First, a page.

Varanasi is a fascinating perfume. It smells like baking hot sun on a mud-cracked river basin; warm, dirty, vast in scope, human and poignant, with a tangible mysticism rooted in its theme: the holiest of Hindu pilgrim sites, where the funeral pyres burn continuously, forever, in an open-aired cycle of life of death. There is an ashen quality, like grey clay; incense; a smattered of spices; a thick centre of gurjun balsam, cardamom, saffron oud and spikenard over leather and animal notes that feels more ‘experiential’ than personal-sensual – very centred on an unfamiliar emotion – although the whole glows with a unification of ingredients that works. Peculiar, exacting, – it lasts a very long time on skin, and is somewhat linear, like an immeasurable panorama majestically rising up and then slowly fading from view: a curious scent that does feel alive with another person’s memory of a place I have never been.
I have never been to India. We would both love to go there, but there is just one thing preventing us. Our stomachs. Even Meo Fusciuni, the creator of this Italian perfume line, clearly very passionate about this work, cannot help mentioning in his travelogues some inevitable references to terrible illnesses, stomach cramps, shivers; quite frightening and hallucinatory sickness; almost every person I have ever spoken to who has been there, many multiple times, because they become addicted to something there that I want to know myself, say that although on certain occasions they will be fine, equally often they will not. Madame Persolaise and her consort go to India for months at a time, often without incident, others quite desperately ill. A Canadian friend of mine who has travelled through much of the country and loves nowhere better, tells me that such is her great yearning for the place, she accepts the ‘Delhi Belly’ as just a part of the general experience that for people not from India cannot be avoided. You move through it and move on. The pros outweigh the cons. I am still not sure, though. Having experienced true horror in Laos when I thought Duncan was lying dead before me in the middle of the night (out stone cold, unconscious, white as a sheet, naked on the hotel bathroom floor in Vientiane – see full story here), I am afraid of it happening again. Having suffered a different gastric flu in Cambodia, his body so hot in our hotel in Pnom Penh it was almost painful to touch, as well as my own terrible bout of incapacitating stomach illnesses in Java, where I couldn’t leave my hotel room for days, and was very weakened, I know we both have very delicate entrails and I have to always weigh this up against considerations of spiritual ravishment and aesthetic delectation. Hopefully I have not become a total coward and a bore, but I think the older you get, the less you are willing to put your system through it. Vietnam was fine – D pronounced the food there the best he has ever eaten and the cuisine that most suits him: our worst was surprisingly our travels through Mexico, which violently didn’t agree with us. Whatever oil is used in the food there simply didn’t suit – not to be too graphic, but the toilet bowl issues you usually expect from these travesties to the intestinal tract were quite the opposite in every place we went to there. I don’t think either of us could go for what felt like weeks. Bloated beyond reckoning. Duncan just eventually stopped eating.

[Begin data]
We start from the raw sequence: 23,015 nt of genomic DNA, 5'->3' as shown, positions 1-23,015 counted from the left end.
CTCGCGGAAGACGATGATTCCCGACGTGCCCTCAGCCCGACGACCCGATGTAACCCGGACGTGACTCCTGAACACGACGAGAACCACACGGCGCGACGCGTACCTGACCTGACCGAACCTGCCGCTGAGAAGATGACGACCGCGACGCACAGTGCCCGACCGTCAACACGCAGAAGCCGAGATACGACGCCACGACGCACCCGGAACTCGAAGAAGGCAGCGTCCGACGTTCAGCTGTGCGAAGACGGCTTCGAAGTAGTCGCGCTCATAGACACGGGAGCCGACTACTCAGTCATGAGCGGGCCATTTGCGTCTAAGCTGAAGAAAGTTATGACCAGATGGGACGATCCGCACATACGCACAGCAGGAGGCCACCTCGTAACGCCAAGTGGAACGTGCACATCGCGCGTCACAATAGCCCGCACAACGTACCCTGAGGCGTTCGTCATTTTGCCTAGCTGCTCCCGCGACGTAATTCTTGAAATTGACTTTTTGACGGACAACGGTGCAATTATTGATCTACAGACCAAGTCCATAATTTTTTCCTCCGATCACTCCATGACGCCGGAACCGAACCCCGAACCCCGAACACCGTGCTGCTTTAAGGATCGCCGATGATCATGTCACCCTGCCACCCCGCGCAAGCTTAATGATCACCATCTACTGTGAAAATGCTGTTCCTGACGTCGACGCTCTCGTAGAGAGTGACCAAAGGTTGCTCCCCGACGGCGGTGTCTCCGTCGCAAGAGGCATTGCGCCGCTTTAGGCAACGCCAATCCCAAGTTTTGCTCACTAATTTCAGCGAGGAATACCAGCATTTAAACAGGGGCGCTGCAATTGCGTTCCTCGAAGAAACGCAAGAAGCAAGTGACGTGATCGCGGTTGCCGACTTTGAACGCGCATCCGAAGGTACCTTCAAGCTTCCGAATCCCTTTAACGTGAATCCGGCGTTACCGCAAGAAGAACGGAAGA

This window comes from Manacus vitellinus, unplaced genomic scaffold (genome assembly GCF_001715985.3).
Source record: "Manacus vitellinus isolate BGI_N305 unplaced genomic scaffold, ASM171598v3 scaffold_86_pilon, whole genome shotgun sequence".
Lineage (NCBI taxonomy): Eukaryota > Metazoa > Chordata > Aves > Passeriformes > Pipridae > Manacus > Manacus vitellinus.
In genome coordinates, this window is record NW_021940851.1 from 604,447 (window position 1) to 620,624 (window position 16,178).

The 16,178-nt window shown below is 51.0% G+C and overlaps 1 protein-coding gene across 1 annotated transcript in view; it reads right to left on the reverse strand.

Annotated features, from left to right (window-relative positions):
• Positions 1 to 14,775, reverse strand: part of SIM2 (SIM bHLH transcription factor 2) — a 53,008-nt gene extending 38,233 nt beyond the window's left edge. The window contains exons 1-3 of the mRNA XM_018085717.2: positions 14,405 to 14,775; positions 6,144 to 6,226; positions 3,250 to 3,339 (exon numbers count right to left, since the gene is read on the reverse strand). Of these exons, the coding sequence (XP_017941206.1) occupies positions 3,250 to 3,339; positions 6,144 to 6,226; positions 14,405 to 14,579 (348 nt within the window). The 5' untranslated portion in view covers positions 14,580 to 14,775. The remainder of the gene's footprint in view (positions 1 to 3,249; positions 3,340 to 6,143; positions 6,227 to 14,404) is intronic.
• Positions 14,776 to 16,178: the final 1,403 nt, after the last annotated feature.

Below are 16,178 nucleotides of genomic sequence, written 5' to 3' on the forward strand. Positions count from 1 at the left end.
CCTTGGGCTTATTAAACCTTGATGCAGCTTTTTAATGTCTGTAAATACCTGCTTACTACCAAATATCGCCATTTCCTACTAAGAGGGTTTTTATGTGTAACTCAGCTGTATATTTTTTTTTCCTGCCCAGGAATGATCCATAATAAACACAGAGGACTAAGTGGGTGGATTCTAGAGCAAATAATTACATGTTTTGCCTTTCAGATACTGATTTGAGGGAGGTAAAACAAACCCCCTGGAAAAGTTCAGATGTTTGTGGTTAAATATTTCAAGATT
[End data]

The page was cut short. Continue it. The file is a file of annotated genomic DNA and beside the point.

Intestines aside (we both adore Indian food, and I have poor impulse control: what would I do, just eat crackers and try to resist it? I would be doomed), I know in my heart I would be ecstatically hyperstimulated the moment I arrived anywhere in India, a feeling I long for again. Like most people I miss travelling, the absorption of the newness making each day seem three times longer than a normal one, the osmosis through the skin membrane of the colours and the smells into your bloodstream and memorybrain, even if my recollections of all the places I have been in my life still percolate through my veins and flash into my mind’s eye on a regular basis – I have not yet reached cultural cabin fever. I am still ok for now, still fine with just Kamakura, but I know once the vaccinations are all done – so wonderful they are working – and the airlines are back up in the air with regular passengers, the wanderlust will naturally rear its head. We were once fairly recently on the verge of booking a trip to Chennai and Colombo; we quite fancy going to the Philippines as well. I wonder if we will after all make it to India. There is always that hesitation. I once knew some Japanese freshmen in my company who, in order to celebrate getting jobs and wanting to bond hard on a special trip together, went to Varanasi, where they jumped gung ho right into the Ganges and then spent the entire week violently ill in their hotel rooms. I don’t think I could go into the water myself, but I don’t doubt for a moment that witnessing, and smelling, the funeral rites, the continual cremations of corpses, done publicly day and night by the banks of the river, must in some ways alter your interior landscape.. “Varanasi is my India”, Fusciuni writes. “When you listen to Varanasi, imagine the water, flowing in the bowels of the earth, touching the roots of everything, nourishing our soul. Varanasi is an olfactory mandala”.